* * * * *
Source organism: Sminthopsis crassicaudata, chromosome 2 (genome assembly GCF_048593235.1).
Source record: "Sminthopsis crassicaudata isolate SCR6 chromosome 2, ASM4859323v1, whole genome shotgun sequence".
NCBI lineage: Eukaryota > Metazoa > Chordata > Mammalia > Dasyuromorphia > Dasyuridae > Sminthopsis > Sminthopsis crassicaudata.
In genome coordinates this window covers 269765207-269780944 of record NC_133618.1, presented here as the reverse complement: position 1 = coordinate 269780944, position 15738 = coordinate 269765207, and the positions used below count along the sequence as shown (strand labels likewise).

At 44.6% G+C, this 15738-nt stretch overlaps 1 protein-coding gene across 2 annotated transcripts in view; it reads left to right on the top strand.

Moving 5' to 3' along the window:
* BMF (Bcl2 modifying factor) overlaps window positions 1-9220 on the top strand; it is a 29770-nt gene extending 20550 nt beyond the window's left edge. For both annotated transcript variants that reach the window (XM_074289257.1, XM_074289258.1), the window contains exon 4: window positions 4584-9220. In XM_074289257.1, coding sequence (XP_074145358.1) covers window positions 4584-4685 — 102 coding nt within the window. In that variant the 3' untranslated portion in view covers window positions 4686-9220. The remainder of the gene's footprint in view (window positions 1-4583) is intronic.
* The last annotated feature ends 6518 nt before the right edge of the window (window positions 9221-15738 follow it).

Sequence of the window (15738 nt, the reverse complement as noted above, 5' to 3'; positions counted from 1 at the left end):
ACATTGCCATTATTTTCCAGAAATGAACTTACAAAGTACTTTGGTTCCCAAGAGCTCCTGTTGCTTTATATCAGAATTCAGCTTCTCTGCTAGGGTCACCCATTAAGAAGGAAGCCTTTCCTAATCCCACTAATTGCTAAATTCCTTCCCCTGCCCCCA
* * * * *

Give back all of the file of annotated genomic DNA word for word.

Source organism: Sminthopsis crassicaudata, chromosome 2 (genome assembly GCF_048593235.1).
Source record: "Sminthopsis crassicaudata isolate SCR6 chromosome 2, ASM4859323v1, whole genome shotgun sequence".
NCBI lineage: Eukaryota > Metazoa > Chordata > Mammalia > Dasyuromorphia > Dasyuridae > Sminthopsis > Sminthopsis crassicaudata.
In genome coordinates this window covers 269765207-269780944 of record NC_133618.1, presented here as the reverse complement: position 1 = coordinate 269780944, position 15738 = coordinate 269765207, and the positions used below count along the sequence as shown (strand labels likewise).

At 44.6% G+C, this 15738-nt stretch overlaps 1 protein-coding gene across 2 annotated transcripts in view; it reads left to right on the top strand.

Moving 5' to 3' along the window:
* BMF (Bcl2 modifying factor) overlaps window positions 1-9220 on the top strand; it is a 29770-nt gene extending 20550 nt beyond the window's left edge. For both annotated transcript variants that reach the window (XM_074289257.1, XM_074289258.1), the window contains exon 4: window positions 4584-9220. In XM_074289257.1, coding sequence (XP_074145358.1) covers window positions 4584-4685 — 102 coding nt within the window. In that variant the 3' untranslated portion in view covers window positions 4686-9220. The remainder of the gene's footprint in view (window positions 1-4583) is intronic.
* The last annotated feature ends 6518 nt before the right edge of the window (window positions 9221-15738 follow it).

Sequence of the window (15738 nt, the reverse complement as noted above, 5' to 3'; positions counted from 1 at the left end):
ACATTGCCATTATTTTCCAGAAATGAACTTACAAAGTACTTTGGTTCCCAAGAGCTCCTGTTGCTTTATATCAGAATTCAGCTTCTCTGCTAGGGTCACCCATTAAGAAGGAAGCCTTTCCTAATCCCACTAATTGCTAAATTCCTTCCCCTGCCCCCA